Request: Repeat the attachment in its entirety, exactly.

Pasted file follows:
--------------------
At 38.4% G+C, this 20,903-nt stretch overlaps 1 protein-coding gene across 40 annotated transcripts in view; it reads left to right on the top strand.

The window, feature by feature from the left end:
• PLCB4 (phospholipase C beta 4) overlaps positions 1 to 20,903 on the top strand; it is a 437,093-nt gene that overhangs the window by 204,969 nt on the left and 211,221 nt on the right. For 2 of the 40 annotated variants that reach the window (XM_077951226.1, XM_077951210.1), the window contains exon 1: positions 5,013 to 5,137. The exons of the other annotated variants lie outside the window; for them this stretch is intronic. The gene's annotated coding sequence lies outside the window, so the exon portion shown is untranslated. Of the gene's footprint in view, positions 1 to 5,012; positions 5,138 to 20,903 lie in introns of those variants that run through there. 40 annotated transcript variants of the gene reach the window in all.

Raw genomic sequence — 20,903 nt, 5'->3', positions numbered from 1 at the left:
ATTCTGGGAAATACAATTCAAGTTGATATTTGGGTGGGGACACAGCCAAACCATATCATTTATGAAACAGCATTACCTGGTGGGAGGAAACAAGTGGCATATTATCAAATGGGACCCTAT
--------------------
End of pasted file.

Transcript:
At 38.4% G+C, this 20,903-nt stretch overlaps 1 protein-coding gene across 40 annotated transcripts in view; it reads left to right on the top strand.

The window, feature by feature from the left end:
• PLCB4 (phospholipase C beta 4) overlaps positions 1 to 20,903 on the top strand; it is a 437,093-nt gene that overhangs the window by 204,969 nt on the left and 211,221 nt on the right. For 2 of the 40 annotated variants that reach the window (XM_077951226.1, XM_077951210.1), the window contains exon 1: positions 5,013 to 5,137. The exons of the other annotated variants lie outside the window; for them this stretch is intronic. The gene's annotated coding sequence lies outside the window, so the exon portion shown is untranslated. Of the gene's footprint in view, positions 1 to 5,012; positions 5,138 to 20,903 lie in introns of those variants that run through there. 40 annotated transcript variants of the gene reach the window in all.

Raw genomic sequence — 20,903 nt, 5'->3', positions numbered from 1 at the left:
ATTCTGGGAAATACAATTCAAGTTGATATTTGGGTGGGGACACAGCCAAACCATATCATTTATGAAACAGCATTACCTGGTGGGAGGAAACAAGTGGCATATTATCAAATGGGACCCTAT